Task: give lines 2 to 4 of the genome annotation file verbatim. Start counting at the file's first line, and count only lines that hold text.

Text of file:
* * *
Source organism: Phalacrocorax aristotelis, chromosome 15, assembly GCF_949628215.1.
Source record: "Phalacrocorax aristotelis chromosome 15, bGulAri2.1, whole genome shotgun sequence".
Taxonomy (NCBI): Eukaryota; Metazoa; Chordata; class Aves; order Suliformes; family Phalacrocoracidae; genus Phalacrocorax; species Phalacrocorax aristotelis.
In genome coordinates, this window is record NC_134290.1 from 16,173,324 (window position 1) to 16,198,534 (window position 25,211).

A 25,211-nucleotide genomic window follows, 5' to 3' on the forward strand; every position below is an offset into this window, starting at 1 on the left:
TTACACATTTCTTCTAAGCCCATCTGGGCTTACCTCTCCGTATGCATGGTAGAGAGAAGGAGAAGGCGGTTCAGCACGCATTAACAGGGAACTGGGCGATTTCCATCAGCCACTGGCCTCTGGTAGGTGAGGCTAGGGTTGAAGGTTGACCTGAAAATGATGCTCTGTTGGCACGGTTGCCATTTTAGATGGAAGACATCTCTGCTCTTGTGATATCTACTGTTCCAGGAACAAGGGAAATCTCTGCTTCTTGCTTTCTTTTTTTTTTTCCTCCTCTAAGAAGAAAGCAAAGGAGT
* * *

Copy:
Source record: "Phalacrocorax aristotelis chromosome 15, bGulAri2.1, whole genome shotgun sequence".
Taxonomy (NCBI): Eukaryota; Metazoa; Chordata; class Aves; order Suliformes; family Phalacrocoracidae; genus Phalacrocorax; species Phalacrocorax aristotelis.
In genome coordinates, this window is record NC_134290.1 from 16,173,324 (window position 1) to 16,198,534 (window position 25,211).